Stark Differences on Abortion. Almost all McCain and Obama evangelicals believe that reducing the number of abortions is important. But they different dramatically on the right way to achieve that goal. 61% of McCain evangelicals believed that the best approach is through legal restrictions while only 8% of Obamagelicals believed that. Instead, 86.3% of Obama’s supporters said the best way is “by preventing unintended pregnancy (through education and birth control), or providing financial assistance to pregnant mothers.”
As a result of these different perspectives on how to reduce abortion, they also differed sharply in their expectations about the impact of the President. Among Obama’s evangelicals, 50.4% believe the abortion rate is unlikely to be affected by an Obama or McCain presidency, while 27.2% believe it will likely fall more under Obama and only 4.2% that it would fall more under McCain. This seems to indicate that the argument of progressive pro-lifers – that abortion rates could go down more under Obama – has only been half persuasive. Obama evangelicals don’t believe a McCain presidency would actually reduce abortion, but they’re not that convinced that Obama would be much better.
McCain voters, of course, disagree. 57.6% believe abortion would be lower under McCain. (That actually struck me as quite low. Stated another way, 42.4% of evangelical or Born Again Christians who voted for McCain have no confidence that abortion would have actually declined under a McCain presidency). (More on evangelicals and abortion here).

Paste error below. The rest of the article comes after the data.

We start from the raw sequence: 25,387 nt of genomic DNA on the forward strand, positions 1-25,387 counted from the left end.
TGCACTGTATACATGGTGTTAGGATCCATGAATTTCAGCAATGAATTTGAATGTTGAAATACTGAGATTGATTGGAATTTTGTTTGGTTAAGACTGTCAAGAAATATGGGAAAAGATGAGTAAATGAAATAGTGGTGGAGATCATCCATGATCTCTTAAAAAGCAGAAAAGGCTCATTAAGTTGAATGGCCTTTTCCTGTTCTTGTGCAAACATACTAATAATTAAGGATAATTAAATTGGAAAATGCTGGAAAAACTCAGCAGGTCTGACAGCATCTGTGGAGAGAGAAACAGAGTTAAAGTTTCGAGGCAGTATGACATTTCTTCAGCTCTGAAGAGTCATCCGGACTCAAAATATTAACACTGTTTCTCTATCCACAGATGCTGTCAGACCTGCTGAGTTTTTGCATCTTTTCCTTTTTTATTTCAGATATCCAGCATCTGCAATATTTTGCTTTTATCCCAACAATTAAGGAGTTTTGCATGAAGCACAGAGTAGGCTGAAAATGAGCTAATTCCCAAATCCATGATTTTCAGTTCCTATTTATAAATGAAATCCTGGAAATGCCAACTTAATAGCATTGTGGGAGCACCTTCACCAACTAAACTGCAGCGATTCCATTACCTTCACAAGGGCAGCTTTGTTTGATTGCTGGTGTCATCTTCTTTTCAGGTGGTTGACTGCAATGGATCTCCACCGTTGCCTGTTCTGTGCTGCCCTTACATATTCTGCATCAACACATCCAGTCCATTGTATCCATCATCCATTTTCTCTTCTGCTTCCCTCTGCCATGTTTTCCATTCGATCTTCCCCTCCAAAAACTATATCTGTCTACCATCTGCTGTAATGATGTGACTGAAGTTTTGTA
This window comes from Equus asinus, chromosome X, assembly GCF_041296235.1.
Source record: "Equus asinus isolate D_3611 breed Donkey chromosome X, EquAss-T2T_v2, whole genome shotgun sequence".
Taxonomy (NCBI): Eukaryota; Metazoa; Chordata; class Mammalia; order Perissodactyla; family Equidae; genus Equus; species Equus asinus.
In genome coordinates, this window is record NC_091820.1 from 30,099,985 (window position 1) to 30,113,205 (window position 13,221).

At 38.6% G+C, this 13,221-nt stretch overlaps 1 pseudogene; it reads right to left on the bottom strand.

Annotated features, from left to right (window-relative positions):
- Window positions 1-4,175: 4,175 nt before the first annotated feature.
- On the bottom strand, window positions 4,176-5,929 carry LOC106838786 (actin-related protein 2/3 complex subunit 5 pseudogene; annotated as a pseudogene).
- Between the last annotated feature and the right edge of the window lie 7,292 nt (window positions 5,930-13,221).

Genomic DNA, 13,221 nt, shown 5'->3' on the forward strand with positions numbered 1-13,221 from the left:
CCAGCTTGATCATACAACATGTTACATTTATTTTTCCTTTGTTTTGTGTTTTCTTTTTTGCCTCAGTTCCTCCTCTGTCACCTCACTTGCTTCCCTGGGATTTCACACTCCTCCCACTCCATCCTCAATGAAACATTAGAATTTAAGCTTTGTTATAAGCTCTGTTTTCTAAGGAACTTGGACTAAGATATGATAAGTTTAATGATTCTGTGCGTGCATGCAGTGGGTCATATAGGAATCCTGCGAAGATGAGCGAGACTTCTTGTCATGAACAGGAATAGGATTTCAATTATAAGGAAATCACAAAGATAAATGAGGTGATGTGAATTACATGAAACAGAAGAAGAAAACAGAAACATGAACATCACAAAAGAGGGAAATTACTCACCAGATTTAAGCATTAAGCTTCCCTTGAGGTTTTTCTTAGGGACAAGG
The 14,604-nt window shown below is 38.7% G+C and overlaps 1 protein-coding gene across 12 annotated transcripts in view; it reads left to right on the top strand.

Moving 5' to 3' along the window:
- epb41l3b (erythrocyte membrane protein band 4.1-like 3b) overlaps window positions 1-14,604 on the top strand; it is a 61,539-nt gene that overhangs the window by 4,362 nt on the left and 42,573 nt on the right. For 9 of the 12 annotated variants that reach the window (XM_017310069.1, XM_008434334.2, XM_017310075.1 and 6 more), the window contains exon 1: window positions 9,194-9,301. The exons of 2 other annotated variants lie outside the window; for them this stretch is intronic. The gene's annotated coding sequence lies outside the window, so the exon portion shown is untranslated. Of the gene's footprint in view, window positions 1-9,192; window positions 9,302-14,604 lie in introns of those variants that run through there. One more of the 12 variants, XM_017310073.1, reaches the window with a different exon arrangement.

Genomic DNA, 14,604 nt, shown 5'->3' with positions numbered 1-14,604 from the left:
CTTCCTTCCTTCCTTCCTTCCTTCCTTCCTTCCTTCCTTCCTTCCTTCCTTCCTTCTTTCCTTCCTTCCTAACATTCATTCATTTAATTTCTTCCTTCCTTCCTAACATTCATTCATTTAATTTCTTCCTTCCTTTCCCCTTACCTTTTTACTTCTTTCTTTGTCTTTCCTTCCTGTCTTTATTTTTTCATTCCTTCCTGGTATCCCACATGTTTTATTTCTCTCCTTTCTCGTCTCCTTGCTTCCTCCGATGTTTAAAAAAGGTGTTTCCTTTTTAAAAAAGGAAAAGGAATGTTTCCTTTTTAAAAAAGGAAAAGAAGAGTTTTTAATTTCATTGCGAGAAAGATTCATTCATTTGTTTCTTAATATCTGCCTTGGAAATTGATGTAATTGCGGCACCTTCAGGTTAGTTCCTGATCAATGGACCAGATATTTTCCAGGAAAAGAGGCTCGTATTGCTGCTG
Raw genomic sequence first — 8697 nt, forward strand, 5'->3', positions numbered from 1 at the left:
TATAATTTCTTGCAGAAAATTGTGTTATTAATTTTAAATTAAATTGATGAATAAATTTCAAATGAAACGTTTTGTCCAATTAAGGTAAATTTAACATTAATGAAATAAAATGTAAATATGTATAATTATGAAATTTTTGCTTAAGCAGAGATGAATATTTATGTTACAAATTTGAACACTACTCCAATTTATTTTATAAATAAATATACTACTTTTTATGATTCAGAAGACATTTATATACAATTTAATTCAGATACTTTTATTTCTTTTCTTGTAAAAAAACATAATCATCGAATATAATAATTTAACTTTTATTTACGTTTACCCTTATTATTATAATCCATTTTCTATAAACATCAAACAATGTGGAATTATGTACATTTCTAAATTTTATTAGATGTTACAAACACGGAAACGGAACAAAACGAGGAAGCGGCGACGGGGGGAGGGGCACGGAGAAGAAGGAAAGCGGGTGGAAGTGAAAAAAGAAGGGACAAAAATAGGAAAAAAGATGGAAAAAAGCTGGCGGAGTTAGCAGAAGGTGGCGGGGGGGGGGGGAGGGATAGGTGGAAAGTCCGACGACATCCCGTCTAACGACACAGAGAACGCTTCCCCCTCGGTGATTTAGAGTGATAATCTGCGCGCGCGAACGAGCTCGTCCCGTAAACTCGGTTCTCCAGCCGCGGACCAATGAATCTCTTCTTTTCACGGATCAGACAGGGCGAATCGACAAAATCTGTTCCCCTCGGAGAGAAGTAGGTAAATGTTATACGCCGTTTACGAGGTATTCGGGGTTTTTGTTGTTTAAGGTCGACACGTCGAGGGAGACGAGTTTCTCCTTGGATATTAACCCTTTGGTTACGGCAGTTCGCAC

Obamagelicals support gay civil unions, McCain evangelicals don’t. Obamagelicals are far more supportive of gay marriage than McCain evangelicals, but on balance they don’t support gay marriage either. Only 28.7% said they supported gay marriage. The big difference is that most McCain voters want neither marriage nor civil unions (66.4% of McCain voters wanted neither), whereas a substantial number of Obamagelicals support civil unions or domestic partnerships (53.4%).
Obamagelicals Believe McCain’s Campaign Was “Unchristian”. 59.7% of Obama evangelicals said “John McCain has run amore unchristian campaign than Barack Obama.” Intriguingly, only 37.6% of McCain evangelicals said that about Obama. Of all of John McCain’s possible “character issues” the one that bother Obamagelicals most was the “tone of his campaign,” far more important than the Keating Five scandal, his cheating on his first wife or his gambling. McCain evangelicals thought Obama’s biggest character problem was his relationship with Rev. Jeremiah Wright, though they were also deeply bothered by his association with Bill Ayers.
Praying About the Election. Most evangelicals surveyed did pray about the election but in subtly different ways. 75% of McCain evangelicals prayed for “God’s will to be done” and 36.7% prayed for “wisdom to make the right decision in casting my vote.” Only 57.9% of Obamagelicals prayed for “God’s will to be done” while more of them (42%) prayed for wisdom.
The clergy role. Obama evangelicals seem more likely to attend churches where the pastors are either apolitical or politically moderate. 19% of Obamagelicals said their pastors preached against abortion or gay rights prior to the election, while 41.5% of McCain evangelicals said so.
Note, too, that in the Beliefnet sample, African Americans and Latinos sometimes self declared as born again or evangelical. Together, made up 20% of the Obamagelicals.
For more on the full Beliefnet survey click here.